The benefits of advertising to LGBT consumers

Paul HiebertData Journalist
June 08, 2017, 1:36 PM GMT+0

Data shows that LGBT consumers in the US, UK, and Germany are more likely than the general public to act after seeing an ad

While YouGov's 2017 LGBT brand rankings reveal the best perceived companies among US consumers who identify as lesbian, gay, bi-sexual, or transgender, the data is also rather clear on another point: LGBT consumers in the US, UK, and Germany want to see more LGBT people in advertising.

In America, for example, 66% of LGBT individuals report that they don't see their lifestyle represented enough in advertising, compared to 51% of the general public. The same pattern occurs in the UK and Germany, where the differences are 57% to 44% and 40% to 33%, respectively. Additional numbers show that members of the LGBT community in all three countries are more likely than their fellow citizens to wish more ads portrayed families like theirs.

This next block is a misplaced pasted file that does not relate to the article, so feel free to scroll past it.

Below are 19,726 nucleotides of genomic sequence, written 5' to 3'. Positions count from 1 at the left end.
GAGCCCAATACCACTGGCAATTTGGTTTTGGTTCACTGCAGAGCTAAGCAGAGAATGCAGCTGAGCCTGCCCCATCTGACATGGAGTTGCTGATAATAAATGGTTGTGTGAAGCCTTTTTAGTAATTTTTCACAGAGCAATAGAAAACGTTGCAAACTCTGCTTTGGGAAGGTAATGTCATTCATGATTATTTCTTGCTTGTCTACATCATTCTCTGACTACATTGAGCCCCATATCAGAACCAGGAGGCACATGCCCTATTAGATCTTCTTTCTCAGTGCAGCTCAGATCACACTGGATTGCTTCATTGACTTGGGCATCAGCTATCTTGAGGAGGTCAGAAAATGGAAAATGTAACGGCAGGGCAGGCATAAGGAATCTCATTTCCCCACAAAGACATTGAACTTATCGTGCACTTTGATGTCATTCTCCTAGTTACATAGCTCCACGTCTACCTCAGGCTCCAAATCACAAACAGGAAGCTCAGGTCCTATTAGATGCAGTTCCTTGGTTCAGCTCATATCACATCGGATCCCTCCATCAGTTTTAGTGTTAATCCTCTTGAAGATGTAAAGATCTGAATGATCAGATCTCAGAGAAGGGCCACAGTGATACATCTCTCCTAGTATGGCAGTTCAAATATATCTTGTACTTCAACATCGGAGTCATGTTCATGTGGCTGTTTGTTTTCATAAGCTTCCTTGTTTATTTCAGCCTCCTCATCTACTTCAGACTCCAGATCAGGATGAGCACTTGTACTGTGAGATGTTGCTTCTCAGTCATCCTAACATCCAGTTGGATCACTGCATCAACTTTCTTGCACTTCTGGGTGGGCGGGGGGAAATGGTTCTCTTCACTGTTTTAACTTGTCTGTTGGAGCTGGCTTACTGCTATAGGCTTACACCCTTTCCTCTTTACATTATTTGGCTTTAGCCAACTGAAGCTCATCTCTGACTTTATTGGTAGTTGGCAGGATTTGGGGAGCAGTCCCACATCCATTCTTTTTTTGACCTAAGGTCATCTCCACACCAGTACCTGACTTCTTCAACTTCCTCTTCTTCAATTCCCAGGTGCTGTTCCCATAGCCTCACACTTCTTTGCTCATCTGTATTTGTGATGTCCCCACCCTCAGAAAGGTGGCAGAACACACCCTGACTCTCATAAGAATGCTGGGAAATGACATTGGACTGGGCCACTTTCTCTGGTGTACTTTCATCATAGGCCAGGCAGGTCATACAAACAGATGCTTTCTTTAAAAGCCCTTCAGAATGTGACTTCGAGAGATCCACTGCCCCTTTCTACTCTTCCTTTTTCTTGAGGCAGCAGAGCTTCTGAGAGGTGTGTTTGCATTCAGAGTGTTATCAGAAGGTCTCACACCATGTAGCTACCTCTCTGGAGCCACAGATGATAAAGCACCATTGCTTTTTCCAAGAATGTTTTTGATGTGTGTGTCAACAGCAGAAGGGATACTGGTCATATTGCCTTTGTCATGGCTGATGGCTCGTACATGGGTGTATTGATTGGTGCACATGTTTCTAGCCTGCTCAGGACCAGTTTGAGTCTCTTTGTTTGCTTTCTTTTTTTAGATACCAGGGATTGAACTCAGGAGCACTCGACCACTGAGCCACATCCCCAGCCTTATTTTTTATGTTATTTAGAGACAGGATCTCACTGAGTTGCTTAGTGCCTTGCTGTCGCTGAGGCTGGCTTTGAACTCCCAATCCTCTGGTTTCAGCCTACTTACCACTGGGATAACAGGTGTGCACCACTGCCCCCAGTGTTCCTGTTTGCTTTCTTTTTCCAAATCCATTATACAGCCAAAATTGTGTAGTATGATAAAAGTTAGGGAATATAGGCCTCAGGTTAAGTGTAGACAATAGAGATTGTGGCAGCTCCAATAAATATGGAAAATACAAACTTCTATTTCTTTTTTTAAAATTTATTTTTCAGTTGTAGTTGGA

The data also suggests that LGBT consumers are more likely than the average shopper to act after seeing an ad.

For instance, when asked if they search on their phone for the products and services they see advertised on posters and billboards, 43% of LGBT consumers in the US say they do, compared to 33% of Americans in general. Yet again, a similar difference in behavior occurs when measuring LGBT consumers in the UK and Germany against each nation's adult population. LGBT individuals appear more likely to research the products they see advertised on TV, as well.

For brands of all stripes, the desire of LGBT consumers to see themselves more in advertising, coupled with a history of acting on the ads they see, should make for an exciting opportunity.

Indeed, when the American retailer Kohl's included a same-sex couple in a 2015 Thanksgiving commercial, and when the UK travel agency Thomas Cook did the same for a 2016 Christmas spot, YouGov data detected a slight uptick in both ad awareness and purchase consideration among LGBT individuals in each brand's home country.

*Data for UK and German LGBT consumers does not include individuals who identify as transgender.